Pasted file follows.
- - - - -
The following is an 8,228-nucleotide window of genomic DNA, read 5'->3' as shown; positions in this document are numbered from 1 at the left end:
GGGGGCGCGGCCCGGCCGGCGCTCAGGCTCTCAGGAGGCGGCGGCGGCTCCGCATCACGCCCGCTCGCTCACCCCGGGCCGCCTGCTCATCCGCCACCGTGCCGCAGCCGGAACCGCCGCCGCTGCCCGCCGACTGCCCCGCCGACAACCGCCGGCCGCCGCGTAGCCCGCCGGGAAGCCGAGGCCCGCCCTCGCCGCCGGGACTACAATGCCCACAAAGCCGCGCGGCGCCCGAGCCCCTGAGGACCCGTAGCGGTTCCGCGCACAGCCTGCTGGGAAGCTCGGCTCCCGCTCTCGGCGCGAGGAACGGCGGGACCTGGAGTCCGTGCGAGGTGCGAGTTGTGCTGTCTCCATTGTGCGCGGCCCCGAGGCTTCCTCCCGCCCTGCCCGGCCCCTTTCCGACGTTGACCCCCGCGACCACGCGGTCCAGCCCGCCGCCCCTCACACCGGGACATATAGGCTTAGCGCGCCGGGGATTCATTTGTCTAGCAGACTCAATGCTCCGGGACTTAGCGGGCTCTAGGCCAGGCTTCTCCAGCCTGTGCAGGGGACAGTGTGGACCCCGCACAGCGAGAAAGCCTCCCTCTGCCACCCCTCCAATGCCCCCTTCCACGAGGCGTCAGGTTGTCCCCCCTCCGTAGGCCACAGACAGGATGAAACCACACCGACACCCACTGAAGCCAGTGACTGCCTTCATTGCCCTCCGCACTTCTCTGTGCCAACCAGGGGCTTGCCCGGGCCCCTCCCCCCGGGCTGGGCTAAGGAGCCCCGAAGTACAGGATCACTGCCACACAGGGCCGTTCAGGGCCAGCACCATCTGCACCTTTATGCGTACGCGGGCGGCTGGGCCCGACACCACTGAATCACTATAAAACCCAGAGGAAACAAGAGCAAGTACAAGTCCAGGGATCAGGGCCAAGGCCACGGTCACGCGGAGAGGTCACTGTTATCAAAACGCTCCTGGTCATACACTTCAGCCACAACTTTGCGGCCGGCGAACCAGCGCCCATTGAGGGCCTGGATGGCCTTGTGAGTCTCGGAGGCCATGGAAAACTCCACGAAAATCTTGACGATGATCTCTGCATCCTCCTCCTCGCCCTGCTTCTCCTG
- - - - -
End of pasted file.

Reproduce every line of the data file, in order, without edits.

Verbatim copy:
The following is an 8,228-nucleotide window of genomic DNA, read 5'->3' as shown; positions in this document are numbered from 1 at the left end:
GGGGGCGCGGCCCGGCCGGCGCTCAGGCTCTCAGGAGGCGGCGGCGGCTCCGCATCACGCCCGCTCGCTCACCCCGGGCCGCCTGCTCATCCGCCACCGTGCCGCAGCCGGAACCGCCGCCGCTGCCCGCCGACTGCCCCGCCGACAACCGCCGGCCGCCGCGTAGCCCGCCGGGAAGCCGAGGCCCGCCCTCGCCGCCGGGACTACAATGCCCACAAAGCCGCGCGGCGCCCGAGCCCCTGAGGACCCGTAGCGGTTCCGCGCACAGCCTGCTGGGAAGCTCGGCTCCCGCTCTCGGCGCGAGGAACGGCGGGACCTGGAGTCCGTGCGAGGTGCGAGTTGTGCTGTCTCCATTGTGCGCGGCCCCGAGGCTTCCTCCCGCCCTGCCCGGCCCCTTTCCGACGTTGACCCCCGCGACCACGCGGTCCAGCCCGCCGCCCCTCACACCGGGACATATAGGCTTAGCGCGCCGGGGATTCATTTGTCTAGCAGACTCAATGCTCCGGGACTTAGCGGGCTCTAGGCCAGGCTTCTCCAGCCTGTGCAGGGGACAGTGTGGACCCCGCACAGCGAGAAAGCCTCCCTCTGCCACCCCTCCAATGCCCCCTTCCACGAGGCGTCAGGTTGTCCCCCCTCCGTAGGCCACAGACAGGATGAAACCACACCGACACCCACTGAAGCCAGTGACTGCCTTCATTGCCCTCCGCACTTCTCTGTGCCAACCAGGGGCTTGCCCGGGCCCCTCCCCCCGGGCTGGGCTAAGGAGCCCCGAAGTACAGGATCACTGCCACACAGGGCCGTTCAGGGCCAGCACCATCTGCACCTTTATGCGTACGCGGGCGGCTGGGCCCGACACCACTGAATCACTATAAAACCCAGAGGAAACAAGAGCAAGTACAAGTCCAGGGATCAGGGCCAAGGCCACGGTCACGCGGAGAGGTCACTGTTATCAAAACGCTCCTGGTCATACACTTCAGCCACAACTTTGCGGCCGGCGAACCAGCGCCCATTGAGGGCCTGGATGGCCTTGTGAGTCTCGGAGGCCATGGAAAACTCCACGAAAATCTTGACGATGATCTCTGCATCCTCCTCCTCGCCCTGCTTCTCCTG